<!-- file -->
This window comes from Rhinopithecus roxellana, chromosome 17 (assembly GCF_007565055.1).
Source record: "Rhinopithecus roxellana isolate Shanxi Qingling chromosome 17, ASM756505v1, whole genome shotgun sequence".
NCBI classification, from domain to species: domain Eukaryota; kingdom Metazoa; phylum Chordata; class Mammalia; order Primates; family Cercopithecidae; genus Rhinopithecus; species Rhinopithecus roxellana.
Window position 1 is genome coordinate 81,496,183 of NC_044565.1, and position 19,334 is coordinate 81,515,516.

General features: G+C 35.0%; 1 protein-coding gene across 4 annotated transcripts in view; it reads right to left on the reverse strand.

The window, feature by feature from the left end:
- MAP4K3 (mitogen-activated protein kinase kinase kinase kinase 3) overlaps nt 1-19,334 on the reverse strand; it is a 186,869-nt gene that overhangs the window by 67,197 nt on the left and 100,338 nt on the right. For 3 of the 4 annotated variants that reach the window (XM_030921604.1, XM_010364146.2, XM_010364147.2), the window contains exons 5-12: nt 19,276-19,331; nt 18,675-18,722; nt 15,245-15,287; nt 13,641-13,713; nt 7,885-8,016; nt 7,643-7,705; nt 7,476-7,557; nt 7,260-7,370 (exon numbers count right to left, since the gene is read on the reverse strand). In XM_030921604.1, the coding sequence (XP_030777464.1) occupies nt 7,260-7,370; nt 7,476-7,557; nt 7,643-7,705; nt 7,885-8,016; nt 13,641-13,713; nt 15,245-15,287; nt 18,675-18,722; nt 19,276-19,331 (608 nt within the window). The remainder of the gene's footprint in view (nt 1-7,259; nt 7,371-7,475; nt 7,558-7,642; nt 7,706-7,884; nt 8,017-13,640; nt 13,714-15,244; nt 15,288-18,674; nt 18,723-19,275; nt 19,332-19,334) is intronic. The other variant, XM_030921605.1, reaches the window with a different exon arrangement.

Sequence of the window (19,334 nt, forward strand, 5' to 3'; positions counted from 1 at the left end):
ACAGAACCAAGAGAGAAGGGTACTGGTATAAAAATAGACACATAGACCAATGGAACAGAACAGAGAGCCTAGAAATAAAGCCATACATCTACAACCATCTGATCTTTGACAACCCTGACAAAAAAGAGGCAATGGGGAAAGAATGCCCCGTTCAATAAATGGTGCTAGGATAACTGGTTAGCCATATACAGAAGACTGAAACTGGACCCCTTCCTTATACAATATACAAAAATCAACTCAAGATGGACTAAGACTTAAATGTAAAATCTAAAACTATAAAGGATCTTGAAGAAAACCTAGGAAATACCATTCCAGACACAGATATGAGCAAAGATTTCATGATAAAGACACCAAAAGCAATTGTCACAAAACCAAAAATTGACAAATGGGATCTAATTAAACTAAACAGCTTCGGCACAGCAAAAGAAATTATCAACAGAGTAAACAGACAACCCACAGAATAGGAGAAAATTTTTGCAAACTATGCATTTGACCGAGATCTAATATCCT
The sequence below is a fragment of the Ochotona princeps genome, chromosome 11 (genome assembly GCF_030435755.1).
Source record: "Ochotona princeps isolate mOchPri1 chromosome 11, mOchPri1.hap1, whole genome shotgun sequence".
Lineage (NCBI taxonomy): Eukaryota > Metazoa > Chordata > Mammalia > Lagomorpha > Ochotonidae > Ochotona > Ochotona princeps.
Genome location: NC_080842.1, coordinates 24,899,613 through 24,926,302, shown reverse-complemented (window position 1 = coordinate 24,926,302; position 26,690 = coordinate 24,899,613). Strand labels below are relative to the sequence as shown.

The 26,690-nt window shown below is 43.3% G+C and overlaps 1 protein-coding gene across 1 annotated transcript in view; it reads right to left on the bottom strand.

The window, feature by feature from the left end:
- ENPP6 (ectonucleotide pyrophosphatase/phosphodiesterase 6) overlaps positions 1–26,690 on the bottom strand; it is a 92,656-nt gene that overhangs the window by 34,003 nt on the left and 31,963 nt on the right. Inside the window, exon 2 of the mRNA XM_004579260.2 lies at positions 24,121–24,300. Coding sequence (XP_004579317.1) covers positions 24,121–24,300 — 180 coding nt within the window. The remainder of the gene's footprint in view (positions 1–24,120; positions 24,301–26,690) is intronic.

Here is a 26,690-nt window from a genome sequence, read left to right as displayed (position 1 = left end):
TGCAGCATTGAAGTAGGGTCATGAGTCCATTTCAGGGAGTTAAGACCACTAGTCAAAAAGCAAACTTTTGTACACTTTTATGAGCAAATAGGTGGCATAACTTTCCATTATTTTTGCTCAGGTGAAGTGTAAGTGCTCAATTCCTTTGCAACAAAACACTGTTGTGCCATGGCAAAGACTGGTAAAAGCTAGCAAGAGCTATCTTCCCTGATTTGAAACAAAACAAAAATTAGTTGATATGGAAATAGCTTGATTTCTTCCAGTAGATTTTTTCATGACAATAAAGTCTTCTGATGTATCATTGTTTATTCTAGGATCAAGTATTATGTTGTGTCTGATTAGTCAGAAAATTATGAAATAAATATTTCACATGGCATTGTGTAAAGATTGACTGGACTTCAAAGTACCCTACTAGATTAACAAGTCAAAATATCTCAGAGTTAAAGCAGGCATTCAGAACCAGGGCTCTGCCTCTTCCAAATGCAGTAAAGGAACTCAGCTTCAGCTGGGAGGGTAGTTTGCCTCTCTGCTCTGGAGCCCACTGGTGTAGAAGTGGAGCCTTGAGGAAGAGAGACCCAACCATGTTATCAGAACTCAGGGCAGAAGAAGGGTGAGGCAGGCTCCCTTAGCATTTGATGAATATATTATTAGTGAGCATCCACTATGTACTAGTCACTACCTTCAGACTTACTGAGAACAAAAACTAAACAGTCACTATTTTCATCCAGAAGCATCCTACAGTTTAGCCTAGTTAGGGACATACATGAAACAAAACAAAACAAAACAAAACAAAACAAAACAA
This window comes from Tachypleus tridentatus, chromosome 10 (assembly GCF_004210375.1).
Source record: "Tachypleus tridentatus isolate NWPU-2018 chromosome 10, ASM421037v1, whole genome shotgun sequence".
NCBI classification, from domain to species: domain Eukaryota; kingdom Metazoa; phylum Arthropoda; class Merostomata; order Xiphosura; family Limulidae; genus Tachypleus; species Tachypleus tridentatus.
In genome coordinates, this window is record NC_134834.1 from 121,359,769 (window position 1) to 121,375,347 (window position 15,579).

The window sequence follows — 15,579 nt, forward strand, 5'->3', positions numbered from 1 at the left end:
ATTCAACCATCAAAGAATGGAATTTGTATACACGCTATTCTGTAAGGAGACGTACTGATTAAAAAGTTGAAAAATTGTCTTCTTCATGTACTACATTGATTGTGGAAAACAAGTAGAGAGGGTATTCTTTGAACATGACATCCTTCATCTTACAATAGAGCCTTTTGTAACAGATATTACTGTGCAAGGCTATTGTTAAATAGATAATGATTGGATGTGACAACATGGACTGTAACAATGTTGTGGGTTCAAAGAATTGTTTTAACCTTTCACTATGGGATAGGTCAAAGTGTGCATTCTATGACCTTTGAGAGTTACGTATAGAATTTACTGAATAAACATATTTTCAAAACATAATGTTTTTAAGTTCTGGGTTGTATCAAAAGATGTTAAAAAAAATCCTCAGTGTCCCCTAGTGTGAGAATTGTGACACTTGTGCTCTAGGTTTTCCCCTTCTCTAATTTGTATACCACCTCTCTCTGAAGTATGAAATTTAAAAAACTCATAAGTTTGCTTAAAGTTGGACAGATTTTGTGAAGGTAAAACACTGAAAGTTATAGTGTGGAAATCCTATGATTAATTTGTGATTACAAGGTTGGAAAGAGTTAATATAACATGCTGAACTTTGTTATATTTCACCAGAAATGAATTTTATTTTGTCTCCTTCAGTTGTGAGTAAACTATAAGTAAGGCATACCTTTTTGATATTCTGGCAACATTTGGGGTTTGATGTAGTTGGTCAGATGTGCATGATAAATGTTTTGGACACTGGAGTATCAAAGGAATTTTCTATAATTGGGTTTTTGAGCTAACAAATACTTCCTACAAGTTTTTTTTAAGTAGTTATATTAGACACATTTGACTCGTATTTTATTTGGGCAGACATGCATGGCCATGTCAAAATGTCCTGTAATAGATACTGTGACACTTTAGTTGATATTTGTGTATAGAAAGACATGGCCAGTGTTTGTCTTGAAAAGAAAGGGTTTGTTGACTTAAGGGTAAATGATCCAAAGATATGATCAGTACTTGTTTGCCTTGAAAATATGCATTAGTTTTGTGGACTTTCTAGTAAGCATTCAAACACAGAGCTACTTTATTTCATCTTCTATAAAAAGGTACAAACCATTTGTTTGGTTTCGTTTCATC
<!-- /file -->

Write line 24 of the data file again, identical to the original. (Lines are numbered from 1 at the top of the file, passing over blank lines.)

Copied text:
ATTCAACCATCAAAGAATGGAATTTGTATACACGCTATTCTGTAAGGAGACGTACTGATTAAAAAGTTGAAAAATTGTCTTCTTCATGTACTACATTGATTGTGGAAAACAAGTAGAGAGGGTATTCTTTGAACATGACATCCTTCATCTTACAATAGAGCCTTTTGTAACAGATATTACTGTGCAAGGCTATTGTTAAATAGATAATGATTGGATGTGACAACATGGACTGTAACAATGTTGTGGGTTCAAAGAATTGTTTTAACCTTTCACTATGGGATAGGTCAAAGTGTGCATTCTATGACCTTTGAGAGTTACGTATAGAATTTACTGAATAAACATATTTTCAAAACATAATGTTTTTAAGTTCTGGGTTGTATCAAAAGATGTTAAAAAAAATCCTCAGTGTCCCCTAGTGTGAGAATTGTGACACTTGTGCTCTAGGTTTTCCCCTTCTCTAATTTGTATACCACCTCTCTCTGAAGTATGAAATTTAAAAAACTCATAAGTTTGCTTAAAGTTGGACAGATTTTGTGAAGGTAAAACACTGAAAGTTATAGTGTGGAAATCCTATGATTAATTTGTGATTACAAGGTTGGAAAGAGTTAATATAACATGCTGAACTTTGTTATATTTCACCAGAAATGAATTTTATTTTGTCTCCTTCAGTTGTGAGTAAACTATAAGTAAGGCATACCTTTTTGATATTCTGGCAACATTTGGGGTTTGATGTAGTTGGTCAGATGTGCATGATAAATGTTTTGGACACTGGAGTATCAAAGGAATTTTCTATAATTGGGTTTTTGAGCTAACAAATACTTCCTACAAGTTTTTTTTAAGTAGTTATATTAGACACATTTGACTCGTATTTTATTTGGGCAGACATGCATGGCCATGTCAAAATGTCCTGTAATAGATACTGTGACACTTTAGTTGATATTTGTGTATAGAAAGACATGGCCAGTGTTTGTCTTGAAAAGAAAGGGTTTGTTGACTTAAGGGTAAATGATCCAAAGATATGATCAGTACTTGTTTGCCTTGAAAATATGCATTAGTTTTGTGGACTTTCTAGTAAGCATTCAAACACAGAGCTACTTTATTTCATCTTCTATAAAAAGGTACAAACCATTTGTTTGGTTTCGTTTCATC